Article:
Saltillo native Colleen Hoover has hit the big time. Her first book, the self-published “Slammed,” has been on the New York Times bestsellers list almost since its release early last year.
Her second book, “Point of No Retreat” also made the list. The young author was picked up by Simon & Schuster, a major publishing house.
She was the subject of a recent ABC Nightline segment which is set to air this month’ and this week, The Associated Press is coming to her house for an interview.
She will also be a featured guest at an Amazon.com-sponsored panel at Austin’s famous SXSW Festival.
Hoover, the mother of three young boys took a few minutes from her hectic schedule to answer some questions about her whirlwind life.
News-Telegram: You've been riding a wave of popularity for some time. How has it changed your daily life? Your writing life?
Colleen Hoover: It's been overwhelming for sure.
I released my third book, “Hopeless,” in December and after it hit #1 on The New York Times, things have really picked up.
I've been doing a lot of interviews and traveling, so it's left little time for writing.
I hired someone to help me on a full-time basis last week and it's already made a huge difference, so I'm hoping to be able to block off writing time in the next few months.
N-T: It must really be exciting to get to meet people who have made the trip specifically to meet you/get a book signed.
CH: I had a book signing in Fairview two weeks ago. After being contacted by ABC's Nightline for an interview, their production team decided to come to the signing. That experience was incredible. There were so many people who showed up. One person flew in all the way from Canada.
N-T: Have you been on a full blown book tour? If so, how did it go? How long were you out? Did you enjoy the travel? Was there much difference in audiences as you moved from city to city?
CH: My situation is a little different since I have both traditionally and self-published books.
I schedule a few on my own and then also attend signings set up through Simon & Schuster.
I've never had the opportunity to travel much, so the past few months have been a lot of fun. I've been to New York City, Denver, Minnesota, Florida and Connecticut – all between October and September.
I'm usually only gone weekends when I do have a signing, so I have plenty of time to recoup between events.
This year I'm hoping to take my boys with me to a few so we can make vacations out of them. They've never been on an airplane before.
N-T: You have a publisher and a movie deal, right? How does that make you feel?
CH: I didn't publish my first book until January of last year, so it's only been a year. I'm still wrapping my mind around all that's happened. It's been a surreal experience and I'm trying to enjoy every moment of it while it lasts.
N-T: What’s it like working with Simon & Schuster? Do they give you a lot of editorial advice?
CH: I signed my first two books with Simon & Schuster, but decided to self-publish my recent release, “Hopeless.” I enjoy aspects of both traditional publishing and self-publishing and feel I may make different decisions based on each novel.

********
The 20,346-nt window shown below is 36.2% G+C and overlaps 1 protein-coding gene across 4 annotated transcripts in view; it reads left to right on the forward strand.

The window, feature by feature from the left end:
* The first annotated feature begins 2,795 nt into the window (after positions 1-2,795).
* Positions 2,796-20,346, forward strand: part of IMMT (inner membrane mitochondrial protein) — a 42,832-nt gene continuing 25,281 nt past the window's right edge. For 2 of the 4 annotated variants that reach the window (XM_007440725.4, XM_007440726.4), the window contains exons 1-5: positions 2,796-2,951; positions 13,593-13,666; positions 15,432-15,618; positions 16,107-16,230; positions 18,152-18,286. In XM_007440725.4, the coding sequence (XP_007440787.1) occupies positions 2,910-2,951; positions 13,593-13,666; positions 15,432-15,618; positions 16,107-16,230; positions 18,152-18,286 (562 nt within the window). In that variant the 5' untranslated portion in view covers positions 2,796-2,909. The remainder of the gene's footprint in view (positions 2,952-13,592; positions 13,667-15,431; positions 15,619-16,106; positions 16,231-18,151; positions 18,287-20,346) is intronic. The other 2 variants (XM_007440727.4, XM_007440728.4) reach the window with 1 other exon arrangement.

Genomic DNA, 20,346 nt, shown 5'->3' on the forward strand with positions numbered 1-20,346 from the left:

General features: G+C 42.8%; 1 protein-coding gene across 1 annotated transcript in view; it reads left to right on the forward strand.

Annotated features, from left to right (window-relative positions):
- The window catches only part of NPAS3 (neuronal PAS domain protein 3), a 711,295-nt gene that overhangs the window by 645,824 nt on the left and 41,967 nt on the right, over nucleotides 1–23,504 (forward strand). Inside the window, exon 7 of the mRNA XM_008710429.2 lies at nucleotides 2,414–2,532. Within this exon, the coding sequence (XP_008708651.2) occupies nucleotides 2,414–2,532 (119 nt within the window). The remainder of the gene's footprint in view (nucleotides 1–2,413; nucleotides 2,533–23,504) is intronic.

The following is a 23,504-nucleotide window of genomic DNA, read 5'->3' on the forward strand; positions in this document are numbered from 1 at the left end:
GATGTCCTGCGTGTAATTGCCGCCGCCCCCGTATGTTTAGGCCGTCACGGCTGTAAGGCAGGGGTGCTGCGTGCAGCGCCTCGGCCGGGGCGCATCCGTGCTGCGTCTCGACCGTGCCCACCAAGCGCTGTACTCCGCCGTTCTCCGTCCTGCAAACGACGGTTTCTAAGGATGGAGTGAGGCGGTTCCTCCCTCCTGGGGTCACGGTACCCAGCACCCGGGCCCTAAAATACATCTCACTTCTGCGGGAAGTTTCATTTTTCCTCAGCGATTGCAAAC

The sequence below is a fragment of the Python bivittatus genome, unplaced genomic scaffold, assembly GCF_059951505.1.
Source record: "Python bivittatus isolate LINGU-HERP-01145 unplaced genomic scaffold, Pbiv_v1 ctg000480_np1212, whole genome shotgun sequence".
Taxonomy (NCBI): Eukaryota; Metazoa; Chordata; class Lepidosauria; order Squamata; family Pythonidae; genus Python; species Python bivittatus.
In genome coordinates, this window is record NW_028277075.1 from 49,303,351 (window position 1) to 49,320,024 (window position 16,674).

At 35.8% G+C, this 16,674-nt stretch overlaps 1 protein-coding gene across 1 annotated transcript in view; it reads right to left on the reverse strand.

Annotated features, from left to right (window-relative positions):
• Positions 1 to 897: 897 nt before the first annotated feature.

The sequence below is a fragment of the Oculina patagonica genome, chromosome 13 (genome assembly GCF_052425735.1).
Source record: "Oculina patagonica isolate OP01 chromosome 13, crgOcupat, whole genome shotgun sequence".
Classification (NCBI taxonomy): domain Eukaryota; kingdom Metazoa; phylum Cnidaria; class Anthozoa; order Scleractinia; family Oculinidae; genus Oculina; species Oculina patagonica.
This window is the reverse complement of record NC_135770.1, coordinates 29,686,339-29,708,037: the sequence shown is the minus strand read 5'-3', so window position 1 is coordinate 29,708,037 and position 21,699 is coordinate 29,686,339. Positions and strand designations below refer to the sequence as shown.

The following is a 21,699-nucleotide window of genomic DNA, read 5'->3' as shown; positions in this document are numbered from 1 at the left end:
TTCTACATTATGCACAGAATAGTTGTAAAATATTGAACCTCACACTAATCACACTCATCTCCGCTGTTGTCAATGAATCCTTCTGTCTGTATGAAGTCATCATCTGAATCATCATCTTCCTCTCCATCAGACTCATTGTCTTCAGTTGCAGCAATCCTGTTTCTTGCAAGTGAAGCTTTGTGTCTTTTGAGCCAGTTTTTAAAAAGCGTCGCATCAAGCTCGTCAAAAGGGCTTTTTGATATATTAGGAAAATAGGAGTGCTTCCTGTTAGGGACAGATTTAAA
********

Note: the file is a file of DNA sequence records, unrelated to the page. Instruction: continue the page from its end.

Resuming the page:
I recently submitted a manuscript that ties into one of the books they've already bought rights to, so that one I will publish through S&S again.
I love working with them and my editor is amazing.
I was lucky in that I didn't have to go through re-writes with the books, since they had been released before they were picked up by the publisher.
I have a feeling the manuscript I just submitted will be a different story since it hasn't been in the hands of readers yet.
N-T: How did you "get the word out" about your books when you first started? You used a lot of social media, right?
CH: I used Facebook and Twitter, like most other self-published authors.
I can't say what helped my books garner as much of a following as they've had . . . maybe it's a combination of word of mouth and luck?
Whatever it is, I couldn't be more grateful to the readers who have supported me.
N-T: What advice would you give to a fledgling writer who wants to self-publish, as you did?
CH: Google was my best friend. I knew nothing about the publishing industry a little over a year ago. I researched every single aspect of it that I could find. The answers to every question an author has ever had can be found in writer's forums, etc. It takes a lot of work and time, but if you really want to make this a career the effort will pay off.
N-T: Is life better with or without a literary agent?
CH: I guess it depends on the author. I have a wonderful agent, Jane Dystel of Dystel and Goderich Literary Management out of NYC.
I know for a fact that I couldn't have negotiated the deals she was able to negotiate. She knows the business and has been doing this for years, so to me the agent fee is minimal compared to what they can do for you.
N-T: Did you retain any creative control over the Hollywood process?
CH: I don't have any control. When an author signs over their rights to a producer, it's standard to sign over the creative rights for the screenplay. Unless you are someone huge like EL James or Stephanie Meyer, you don't really have say-so when it comes to movie details.
N-T: What's next for you?
CH: Next week The Associated Press is coming to my house for an interview.
After that I'll be doing a panel for Amazon at SXSW in Austin.
In between, I have signings scheduled every month through the end of the year, so I'll be doing my best to sneak in time to write.
As soon as Hoover finished the interview, she was out the door to take her son to the orthodontist in Tyler. That’s life on the go for the busy wife, mom and up and coming author.
For more information on Hoover’s books and her tour schedule, visit www.colleenhoover.com
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